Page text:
The following is the summary of “Identifying high-risk phenotypes and associated harms of delayed time-to-antibiotics in patients with ICU onset sepsis: A retrospective cohort study” published in December 2022 issue of Critical Care by Hu, et al.
The goal of this study is to determine the characteristics of start sepsis in the intensive care unit (ICU) and the related effects of delayed time to treatment. The Medical Information Mart for Intensive Care IV (MIMIC-IV) database was used to locate individuals who developed sepsis after being admitted to the intensive care unit. The key exposure that was measured was the amount of time that passed between the detection of sepsis and the administration of the first antibiotic.
Latent profile analysis, also known as LPA, was utilized in this study to identify phenotypes of sepsis based on individual organ failure score, which was generated from Sequential Organ Failure Assessment (SOFA). Researchers investigated how traits interacted with the time passed before antibiotics were administered. In the end analysis, there were 6,246 patients who participated. The overall mortality rate after 28 days was 12.7%. In patients who developed sepsis in the intensive care unit (ICU), a higher mortality rate at 28 days was associated with delayed access to antibiotics (HR 1.12, 95% CI 1.08–1.18). There are 4 distinct phenotypes of sepsis that have been identified: phenotype 1 is characterized by dysfunction in the respiratory system, phenotype 2 is characterized by dysfunction in the cardiovascular system, phenotype 3 is characterized by dysfunction in multiple organs, and phenotype 4 is characterized by dysfunction in the neurological system.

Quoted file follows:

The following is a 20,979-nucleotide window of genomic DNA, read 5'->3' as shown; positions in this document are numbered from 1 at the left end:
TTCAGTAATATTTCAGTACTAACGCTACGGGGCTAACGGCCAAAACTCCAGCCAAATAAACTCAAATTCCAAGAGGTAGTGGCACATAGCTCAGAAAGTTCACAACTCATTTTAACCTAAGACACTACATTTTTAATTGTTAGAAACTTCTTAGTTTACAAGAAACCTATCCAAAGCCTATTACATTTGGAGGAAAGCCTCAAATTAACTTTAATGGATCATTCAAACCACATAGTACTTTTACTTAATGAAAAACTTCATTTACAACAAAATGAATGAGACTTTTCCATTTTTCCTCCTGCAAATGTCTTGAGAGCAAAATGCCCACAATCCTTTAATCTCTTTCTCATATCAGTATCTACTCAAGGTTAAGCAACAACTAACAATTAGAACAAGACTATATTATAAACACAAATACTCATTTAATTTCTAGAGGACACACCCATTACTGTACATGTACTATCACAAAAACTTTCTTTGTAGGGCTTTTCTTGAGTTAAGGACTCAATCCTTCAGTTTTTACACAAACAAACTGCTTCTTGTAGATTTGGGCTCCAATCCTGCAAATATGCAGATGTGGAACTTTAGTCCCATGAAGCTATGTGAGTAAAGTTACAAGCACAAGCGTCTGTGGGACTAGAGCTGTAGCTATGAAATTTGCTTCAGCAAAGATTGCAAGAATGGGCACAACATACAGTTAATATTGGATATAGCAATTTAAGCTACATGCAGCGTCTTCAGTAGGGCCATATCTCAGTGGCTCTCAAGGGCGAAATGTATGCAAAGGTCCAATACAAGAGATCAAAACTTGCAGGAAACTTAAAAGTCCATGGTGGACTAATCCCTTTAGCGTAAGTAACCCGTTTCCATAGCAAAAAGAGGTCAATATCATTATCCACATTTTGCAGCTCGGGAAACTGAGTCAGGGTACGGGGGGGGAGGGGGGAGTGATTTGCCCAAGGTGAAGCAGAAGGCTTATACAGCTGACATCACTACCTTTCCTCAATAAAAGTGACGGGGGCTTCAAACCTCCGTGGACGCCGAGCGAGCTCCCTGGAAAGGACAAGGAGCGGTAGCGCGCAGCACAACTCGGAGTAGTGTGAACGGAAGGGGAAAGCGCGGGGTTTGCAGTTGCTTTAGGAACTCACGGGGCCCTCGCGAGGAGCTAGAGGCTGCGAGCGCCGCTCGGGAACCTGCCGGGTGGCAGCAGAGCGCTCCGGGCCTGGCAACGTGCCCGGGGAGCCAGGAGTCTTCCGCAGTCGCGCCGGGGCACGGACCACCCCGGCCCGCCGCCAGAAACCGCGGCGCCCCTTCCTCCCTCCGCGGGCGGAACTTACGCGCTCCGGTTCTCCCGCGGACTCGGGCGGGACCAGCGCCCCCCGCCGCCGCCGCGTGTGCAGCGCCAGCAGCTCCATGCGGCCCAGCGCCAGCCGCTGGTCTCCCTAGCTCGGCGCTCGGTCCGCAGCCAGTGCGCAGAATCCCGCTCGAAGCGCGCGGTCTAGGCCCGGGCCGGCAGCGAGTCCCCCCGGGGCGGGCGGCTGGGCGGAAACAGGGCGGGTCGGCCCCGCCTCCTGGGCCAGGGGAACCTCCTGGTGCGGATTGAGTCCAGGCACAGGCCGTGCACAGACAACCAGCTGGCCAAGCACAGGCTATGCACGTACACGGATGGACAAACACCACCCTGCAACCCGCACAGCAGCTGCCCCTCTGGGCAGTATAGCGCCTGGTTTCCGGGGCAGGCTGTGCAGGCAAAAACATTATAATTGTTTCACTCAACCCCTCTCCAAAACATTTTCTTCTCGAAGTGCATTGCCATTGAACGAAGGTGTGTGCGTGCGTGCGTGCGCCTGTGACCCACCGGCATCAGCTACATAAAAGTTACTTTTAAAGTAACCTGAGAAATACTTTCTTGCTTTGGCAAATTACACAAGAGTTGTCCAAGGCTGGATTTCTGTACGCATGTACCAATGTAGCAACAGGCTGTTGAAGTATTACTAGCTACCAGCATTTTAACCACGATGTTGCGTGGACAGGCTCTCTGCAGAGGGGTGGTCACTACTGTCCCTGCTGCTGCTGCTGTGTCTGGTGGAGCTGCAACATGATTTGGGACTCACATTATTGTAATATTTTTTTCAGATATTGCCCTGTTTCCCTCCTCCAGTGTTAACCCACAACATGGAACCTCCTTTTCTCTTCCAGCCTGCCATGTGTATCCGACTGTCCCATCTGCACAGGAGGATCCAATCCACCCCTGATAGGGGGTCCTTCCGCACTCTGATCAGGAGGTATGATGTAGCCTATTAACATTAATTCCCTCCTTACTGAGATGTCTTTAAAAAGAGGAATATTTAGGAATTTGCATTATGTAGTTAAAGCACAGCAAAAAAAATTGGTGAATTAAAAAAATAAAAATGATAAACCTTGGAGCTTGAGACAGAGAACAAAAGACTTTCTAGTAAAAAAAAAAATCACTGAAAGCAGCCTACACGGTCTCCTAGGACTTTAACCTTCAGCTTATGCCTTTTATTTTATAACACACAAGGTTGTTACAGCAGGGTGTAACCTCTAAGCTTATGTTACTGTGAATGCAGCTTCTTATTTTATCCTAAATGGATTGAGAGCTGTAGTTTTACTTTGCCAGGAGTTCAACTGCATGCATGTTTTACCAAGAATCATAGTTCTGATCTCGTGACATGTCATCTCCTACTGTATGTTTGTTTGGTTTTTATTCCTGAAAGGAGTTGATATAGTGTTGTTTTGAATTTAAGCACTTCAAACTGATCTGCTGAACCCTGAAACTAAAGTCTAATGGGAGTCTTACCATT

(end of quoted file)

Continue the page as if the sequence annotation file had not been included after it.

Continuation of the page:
In phenotype 1, the adjusted HR of 28-day mortality was 1.16 (95% confidence interval [CI]: 1.08–1.25), while in phenotype 2, it was 1.06 (95% confidence interval [CI]: 1.00–1.13). However, there was no significant interaction found. Patients with septic shock with respiratory or circulatory failure were more likely to suffer negative outcomes when antibiotic treatment was delayed.